Androgen replacement therapy in male patients with rheumatoid arthritis

Arthritis Rheum. 1991 Jan;34(1):1-5. doi: 10.1002/art.1780340102.


A hypogonadic condition characterized by low serum testosterone levels has been identified in male patients with rheumatoid arthritis (RA). Seven men with active RA were treated daily for 6 months with oral testosterone undecanoate plus a nonsteroidal antiinflammatory drug in an attempt to evaluate the immunologic response, the overall clinical response, and the sex hormone response to such replacement therapy. At the end of the 6 months, there was a significant increase in serum testosterone levels (P less than 0.05), an increase in the number of CD8+ T cells, and a decrease in the CD4+:CD8+ T cell ratio. The IgM rheumatoid factor concentration decreased significantly (P less than 0.05). There was a concurrent significant reduction in the number of affected joints (P less than 0.05) and in the daily intake of nonsteroidal antiinflammatory drugs (P less than 0.01). The well-known immunosuppressive action of androgens probably contributed to our findings in these RA patients.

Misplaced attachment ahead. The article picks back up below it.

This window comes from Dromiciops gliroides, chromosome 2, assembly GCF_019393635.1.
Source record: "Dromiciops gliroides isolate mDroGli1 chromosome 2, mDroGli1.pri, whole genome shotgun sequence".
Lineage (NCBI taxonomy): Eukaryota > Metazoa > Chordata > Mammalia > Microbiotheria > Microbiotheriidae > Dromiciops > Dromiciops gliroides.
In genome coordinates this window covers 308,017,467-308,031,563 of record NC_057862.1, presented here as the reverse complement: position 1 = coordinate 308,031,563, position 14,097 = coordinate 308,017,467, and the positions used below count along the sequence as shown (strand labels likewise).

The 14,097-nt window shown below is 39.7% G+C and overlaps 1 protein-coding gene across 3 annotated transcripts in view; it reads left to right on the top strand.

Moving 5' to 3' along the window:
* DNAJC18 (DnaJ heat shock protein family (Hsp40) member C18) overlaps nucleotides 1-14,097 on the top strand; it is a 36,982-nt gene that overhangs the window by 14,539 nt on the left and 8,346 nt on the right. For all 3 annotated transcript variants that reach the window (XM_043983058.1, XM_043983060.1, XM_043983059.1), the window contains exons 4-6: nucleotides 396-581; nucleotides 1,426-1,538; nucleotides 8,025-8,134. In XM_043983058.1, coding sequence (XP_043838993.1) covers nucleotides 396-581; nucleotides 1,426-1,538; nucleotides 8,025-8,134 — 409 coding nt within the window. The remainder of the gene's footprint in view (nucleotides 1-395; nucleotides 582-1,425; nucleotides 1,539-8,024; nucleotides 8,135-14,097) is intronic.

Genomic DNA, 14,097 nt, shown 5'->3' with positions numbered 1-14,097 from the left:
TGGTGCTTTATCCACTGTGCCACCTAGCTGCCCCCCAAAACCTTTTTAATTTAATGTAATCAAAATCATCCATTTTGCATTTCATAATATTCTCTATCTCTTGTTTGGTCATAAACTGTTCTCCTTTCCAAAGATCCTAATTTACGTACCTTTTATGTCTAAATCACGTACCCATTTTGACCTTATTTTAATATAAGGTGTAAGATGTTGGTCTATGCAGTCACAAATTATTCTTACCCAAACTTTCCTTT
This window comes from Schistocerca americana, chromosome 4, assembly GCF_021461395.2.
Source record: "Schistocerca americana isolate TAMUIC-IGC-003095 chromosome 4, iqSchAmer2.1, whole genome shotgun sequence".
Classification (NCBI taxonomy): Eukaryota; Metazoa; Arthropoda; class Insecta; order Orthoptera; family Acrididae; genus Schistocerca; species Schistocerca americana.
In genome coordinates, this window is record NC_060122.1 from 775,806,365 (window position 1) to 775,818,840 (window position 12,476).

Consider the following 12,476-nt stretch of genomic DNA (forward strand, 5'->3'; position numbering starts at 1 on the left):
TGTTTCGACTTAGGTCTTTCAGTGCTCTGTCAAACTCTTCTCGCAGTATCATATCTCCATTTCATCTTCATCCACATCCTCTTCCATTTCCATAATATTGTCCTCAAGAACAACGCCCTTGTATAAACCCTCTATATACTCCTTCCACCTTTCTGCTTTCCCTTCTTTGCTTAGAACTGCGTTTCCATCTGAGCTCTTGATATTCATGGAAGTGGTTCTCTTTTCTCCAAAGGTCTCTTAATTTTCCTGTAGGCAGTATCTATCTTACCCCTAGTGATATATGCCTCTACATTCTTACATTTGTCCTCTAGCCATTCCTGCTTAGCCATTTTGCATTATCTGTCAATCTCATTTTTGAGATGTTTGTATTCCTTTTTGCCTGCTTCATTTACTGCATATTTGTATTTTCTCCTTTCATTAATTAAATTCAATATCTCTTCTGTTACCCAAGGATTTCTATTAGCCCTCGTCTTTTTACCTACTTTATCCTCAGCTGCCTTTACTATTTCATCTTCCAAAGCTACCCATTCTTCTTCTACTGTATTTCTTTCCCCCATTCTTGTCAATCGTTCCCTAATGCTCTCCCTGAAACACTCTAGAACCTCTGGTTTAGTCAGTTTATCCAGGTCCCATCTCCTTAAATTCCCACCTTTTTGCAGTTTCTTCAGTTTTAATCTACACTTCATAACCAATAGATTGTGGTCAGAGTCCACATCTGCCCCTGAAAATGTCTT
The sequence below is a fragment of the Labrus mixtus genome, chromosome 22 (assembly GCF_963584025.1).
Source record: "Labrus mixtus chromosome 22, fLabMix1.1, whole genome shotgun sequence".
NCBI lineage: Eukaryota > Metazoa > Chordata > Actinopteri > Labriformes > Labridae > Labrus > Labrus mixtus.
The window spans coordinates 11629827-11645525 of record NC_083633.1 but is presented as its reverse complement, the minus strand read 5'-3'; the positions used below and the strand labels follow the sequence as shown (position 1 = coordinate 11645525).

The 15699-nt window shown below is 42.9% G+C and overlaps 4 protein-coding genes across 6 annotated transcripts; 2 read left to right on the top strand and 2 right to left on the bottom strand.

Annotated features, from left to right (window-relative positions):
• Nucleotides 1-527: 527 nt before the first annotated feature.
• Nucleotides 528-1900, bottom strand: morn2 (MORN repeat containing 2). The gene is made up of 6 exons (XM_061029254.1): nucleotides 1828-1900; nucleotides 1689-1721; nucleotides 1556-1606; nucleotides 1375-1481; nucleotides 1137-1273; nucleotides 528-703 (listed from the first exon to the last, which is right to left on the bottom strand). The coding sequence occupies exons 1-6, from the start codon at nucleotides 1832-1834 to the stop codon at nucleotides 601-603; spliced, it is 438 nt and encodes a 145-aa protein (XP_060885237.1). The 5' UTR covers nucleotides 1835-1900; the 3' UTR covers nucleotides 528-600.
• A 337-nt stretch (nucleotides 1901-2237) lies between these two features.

Publication types

  • Clinical Trial
  • Research Support, Non-U.S. Gov't

MeSH terms

  • Administration, Oral
  • Aged
  • Androgens / therapeutic use*
  • Arthritis, Rheumatoid / drug therapy*
  • Dehydroepiandrosterone / blood
  • Follicle Stimulating Hormone / blood
  • Humans
  • Luteinizing Hormone / blood
  • Lymphocyte Subsets / metabolism
  • Male
  • Middle Aged
  • Testosterone / administration & dosage


  • Androgens
  • Testosterone
  • Dehydroepiandrosterone
  • Luteinizing Hormone
  • Follicle Stimulating Hormone